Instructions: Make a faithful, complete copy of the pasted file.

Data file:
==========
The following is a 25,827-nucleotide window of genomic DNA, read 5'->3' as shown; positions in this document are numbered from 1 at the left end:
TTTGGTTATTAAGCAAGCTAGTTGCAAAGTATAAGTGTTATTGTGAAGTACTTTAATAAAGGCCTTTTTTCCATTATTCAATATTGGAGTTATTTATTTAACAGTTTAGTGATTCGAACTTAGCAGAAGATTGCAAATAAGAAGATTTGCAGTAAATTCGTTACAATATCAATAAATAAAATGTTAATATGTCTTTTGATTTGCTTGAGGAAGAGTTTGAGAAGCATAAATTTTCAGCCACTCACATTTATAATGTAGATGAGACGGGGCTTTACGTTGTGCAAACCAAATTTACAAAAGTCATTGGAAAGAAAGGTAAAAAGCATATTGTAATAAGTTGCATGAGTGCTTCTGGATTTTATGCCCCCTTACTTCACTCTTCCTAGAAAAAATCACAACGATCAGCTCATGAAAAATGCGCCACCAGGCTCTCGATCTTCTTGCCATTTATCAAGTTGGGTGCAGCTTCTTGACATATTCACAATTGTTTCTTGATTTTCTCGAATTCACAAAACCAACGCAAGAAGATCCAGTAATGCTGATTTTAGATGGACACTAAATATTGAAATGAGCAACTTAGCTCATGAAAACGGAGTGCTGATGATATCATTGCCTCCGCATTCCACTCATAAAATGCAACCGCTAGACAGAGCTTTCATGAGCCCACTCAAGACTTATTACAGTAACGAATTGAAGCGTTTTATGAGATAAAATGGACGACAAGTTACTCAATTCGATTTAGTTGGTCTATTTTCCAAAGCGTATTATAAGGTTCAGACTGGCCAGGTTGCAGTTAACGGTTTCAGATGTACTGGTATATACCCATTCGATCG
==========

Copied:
The following is a 25,827-nucleotide window of genomic DNA, read 5'->3' as shown; positions in this document are numbered from 1 at the left end:
TTTGGTTATTAAGCAAGCTAGTTGCAAAGTATAAGTGTTATTGTGAAGTACTTTAATAAAGGCCTTTTTTCCATTATTCAATATTGGAGTTATTTATTTAACAGTTTAGTGATTCGAACTTAGCAGAAGATTGCAAATAAGAAGATTTGCAGTAAATTCGTTACAATATCAATAAATAAAATGTTAATATGTCTTTTGATTTGCTTGAGGAAGAGTTTGAGAAGCATAAATTTTCAGCCACTCACATTTATAATGTAGATGAGACGGGGCTTTACGTTGTGCAAACCAAATTTACAAAAGTCATTGGAAAGAAAGGTAAAAAGCATATTGTAATAAGTTGCATGAGTGCTTCTGGATTTTATGCCCCCTTACTTCACTCTTCCTAGAAAAAATCACAACGATCAGCTCATGAAAAATGCGCCACCAGGCTCTCGATCTTCTTGCCATTTATCAAGTTGGGTGCAGCTTCTTGACATATTCACAATTGTTTCTTGATTTTCTCGAATTCACAAAACCAACGCAAGAAGATCCAGTAATGCTGATTTTAGATGGACACTAAATATTGAAATGAGCAACTTAGCTCATGAAAACGGAGTGCTGATGATATCATTGCCTCCGCATTCCACTCATAAAATGCAACCGCTAGACAGAGCTTTCATGAGCCCACTCAAGACTTATTACAGTAACGAATTGAAGCGTTTTATGAGATAAAATGGACGACAAGTTACTCAATTCGATTTAGTTGGTCTATTTTCCAAAGCGTATTATAAGGTTCAGACTGGCCAGGTTGCAGTTAACGGTTTCAGATGTACTGGTATATACCCATTCGATCG